This is historical material “frozen in time”. The website is no longer updated and links to external websites and some internal pages may not work.

Search form

Letters to President Obama


Darrell L. Padgett, Welch, West Virginia

September 16, 2015

Dear Mr. President: 

In 2008, I presented a PowerPoint presentation, on the life of Barack Obama, to an audience that was eager to learn about you as presented in your book –Dreams from My Father. The makeup of the audience was all inmates that were in the custody of the federal Bureau of Prisons (BOP). I was no exception; I was an inmate as well. In 1991, I was arrested for the distribution of one gram of crack cocaine, and subsequently I was convicted and sentenced to serve 37.5 years in the custody of the BOP. I would eventually serve 20 years in federal prison for a nonviolent drug crime. My sentence was reduced as a result of legislation that was authorized by you – the Fair Sentencing Act of 2010, in addition to an argument that I presented to the court to the extent that “further incarceration was no longer necessary in light of the factors outlined in 18 U.S.C. 3553(a)(2).” The court granted my request and released me from the BOP’s custody on January 24, 2012. 

Subsequently, on September 15, 2015, I earned a master’s degree in Criminal Justice, with highest academic honors from Columbia Southern University. In October of 2015, I will be recognized during the graduation commencement ceremony for my academic achievement. Enclosed, I have provided you with a picture of me in my graduation attire. Additionally, two years after I was released from prison, I earned a bachelor’s degree in Criminal Justice. And during my incarceration, I earned an associate’s degree, in Paralegal Studies, through correspondence courses.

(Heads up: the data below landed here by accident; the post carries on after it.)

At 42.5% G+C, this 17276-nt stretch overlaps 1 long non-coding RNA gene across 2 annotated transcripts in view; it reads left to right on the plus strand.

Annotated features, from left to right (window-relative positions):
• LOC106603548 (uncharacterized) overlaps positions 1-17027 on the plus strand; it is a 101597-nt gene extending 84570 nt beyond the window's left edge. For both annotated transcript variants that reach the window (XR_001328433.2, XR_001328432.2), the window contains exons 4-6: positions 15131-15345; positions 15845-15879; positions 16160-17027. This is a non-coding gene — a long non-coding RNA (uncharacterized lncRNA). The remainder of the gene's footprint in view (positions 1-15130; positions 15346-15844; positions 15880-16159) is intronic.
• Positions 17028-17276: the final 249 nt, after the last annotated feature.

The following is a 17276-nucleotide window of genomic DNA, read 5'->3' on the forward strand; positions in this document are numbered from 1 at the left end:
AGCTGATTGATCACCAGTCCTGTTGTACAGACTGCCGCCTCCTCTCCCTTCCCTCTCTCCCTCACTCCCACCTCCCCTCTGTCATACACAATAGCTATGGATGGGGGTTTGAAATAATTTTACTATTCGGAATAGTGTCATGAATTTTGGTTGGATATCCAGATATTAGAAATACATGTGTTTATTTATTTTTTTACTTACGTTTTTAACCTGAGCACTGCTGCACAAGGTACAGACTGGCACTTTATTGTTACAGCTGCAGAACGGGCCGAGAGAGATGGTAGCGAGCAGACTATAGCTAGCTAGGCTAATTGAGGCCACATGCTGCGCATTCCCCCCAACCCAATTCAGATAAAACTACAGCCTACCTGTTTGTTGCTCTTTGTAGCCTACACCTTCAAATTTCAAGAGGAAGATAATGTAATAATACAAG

As a result of my extraordinary achievements while on supervised release status, in 2014, the federal court terminated early my mandatory term of supervised release status. Moreover, throughout the 20 years of my incarceration, my wife and I maintained our marriage. And our son, at the time of my arrest, was 22 months old. When I was released from prison, my son was a young man whose life was beginning to unravel. Fortunately, my wife and I were able to re-enforce our son’s behavior with various theoretical approaches. And today he is a young man that has made my wife and me proud. 

Mr. President, I say all of the above in order to encourage you to be confident when exercising your discretion in awarding clemency to many of the deserving candidates that are in the custody of the BOP. I, perhaps more than anyone, know that your decisions to do so must be afforded great caution. As I once explained to a federal judge, there is no sure way to determine whether a criminal offender will recidivate upon release, but there are behavioral characteristics that are indicative. 

If I can assist you in any way, Mr. President, please do not hesitate to contact me. Thank you for your invaluable time. 


Darrell L. Padgett